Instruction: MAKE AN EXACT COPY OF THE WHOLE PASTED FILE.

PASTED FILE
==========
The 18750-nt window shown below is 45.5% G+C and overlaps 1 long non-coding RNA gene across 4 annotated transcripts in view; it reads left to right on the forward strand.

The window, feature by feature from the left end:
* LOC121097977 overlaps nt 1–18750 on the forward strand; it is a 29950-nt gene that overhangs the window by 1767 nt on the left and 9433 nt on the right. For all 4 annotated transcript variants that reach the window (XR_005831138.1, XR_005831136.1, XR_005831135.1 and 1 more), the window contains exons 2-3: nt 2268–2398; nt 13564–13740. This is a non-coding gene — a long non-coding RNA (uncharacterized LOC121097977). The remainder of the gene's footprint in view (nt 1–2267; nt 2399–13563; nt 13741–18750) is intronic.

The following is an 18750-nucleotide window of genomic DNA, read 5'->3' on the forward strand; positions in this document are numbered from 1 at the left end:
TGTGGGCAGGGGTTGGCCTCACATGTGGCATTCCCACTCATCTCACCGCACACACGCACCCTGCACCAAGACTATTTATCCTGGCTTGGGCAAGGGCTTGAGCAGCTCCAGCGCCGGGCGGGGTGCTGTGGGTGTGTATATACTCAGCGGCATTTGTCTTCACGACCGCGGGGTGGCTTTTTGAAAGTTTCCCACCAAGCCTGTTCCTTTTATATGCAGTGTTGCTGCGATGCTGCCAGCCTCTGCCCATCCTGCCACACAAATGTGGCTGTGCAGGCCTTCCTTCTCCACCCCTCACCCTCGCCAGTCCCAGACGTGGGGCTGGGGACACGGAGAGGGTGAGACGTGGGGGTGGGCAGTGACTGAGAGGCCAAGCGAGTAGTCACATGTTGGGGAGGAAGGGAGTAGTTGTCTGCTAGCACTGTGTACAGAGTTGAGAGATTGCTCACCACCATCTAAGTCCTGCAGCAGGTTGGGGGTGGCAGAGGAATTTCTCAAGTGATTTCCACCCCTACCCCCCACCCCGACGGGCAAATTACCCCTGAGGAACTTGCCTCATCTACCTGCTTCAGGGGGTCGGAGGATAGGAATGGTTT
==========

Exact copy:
The 18750-nt window shown below is 45.5% G+C and overlaps 1 long non-coding RNA gene across 4 annotated transcripts in view; it reads left to right on the forward strand.

The window, feature by feature from the left end:
* LOC121097977 overlaps nt 1–18750 on the forward strand; it is a 29950-nt gene that overhangs the window by 1767 nt on the left and 9433 nt on the right. For all 4 annotated transcript variants that reach the window (XR_005831138.1, XR_005831136.1, XR_005831135.1 and 1 more), the window contains exons 2-3: nt 2268–2398; nt 13564–13740. This is a non-coding gene — a long non-coding RNA (uncharacterized LOC121097977). The remainder of the gene's footprint in view (nt 1–2267; nt 2399–13563; nt 13741–18750) is intronic.

The following is an 18750-nucleotide window of genomic DNA, read 5'->3' on the forward strand; positions in this document are numbered from 1 at the left end:
TGTGGGCAGGGGTTGGCCTCACATGTGGCATTCCCACTCATCTCACCGCACACACGCACCCTGCACCAAGACTATTTATCCTGGCTTGGGCAAGGGCTTGAGCAGCTCCAGCGCCGGGCGGGGTGCTGTGGGTGTGTATATACTCAGCGGCATTTGTCTTCACGACCGCGGGGTGGCTTTTTGAAAGTTTCCCACCAAGCCTGTTCCTTTTATATGCAGTGTTGCTGCGATGCTGCCAGCCTCTGCCCATCCTGCCACACAAATGTGGCTGTGCAGGCCTTCCTTCTCCACCCCTCACCCTCGCCAGTCCCAGACGTGGGGCTGGGGACACGGAGAGGGTGAGACGTGGGGGTGGGCAGTGACTGAGAGGCCAAGCGAGTAGTCACATGTTGGGGAGGAAGGGAGTAGTTGTCTGCTAGCACTGTGTACAGAGTTGAGAGATTGCTCACCACCATCTAAGTCCTGCAGCAGGTTGGGGGTGGCAGAGGAATTTCTCAAGTGATTTCCACCCCTACCCCCCACCCCGACGGGCAAATTACCCCTGAGGAACTTGCCTCATCTACCTGCTTCAGGGGGTCGGAGGATAGGAATGGTTT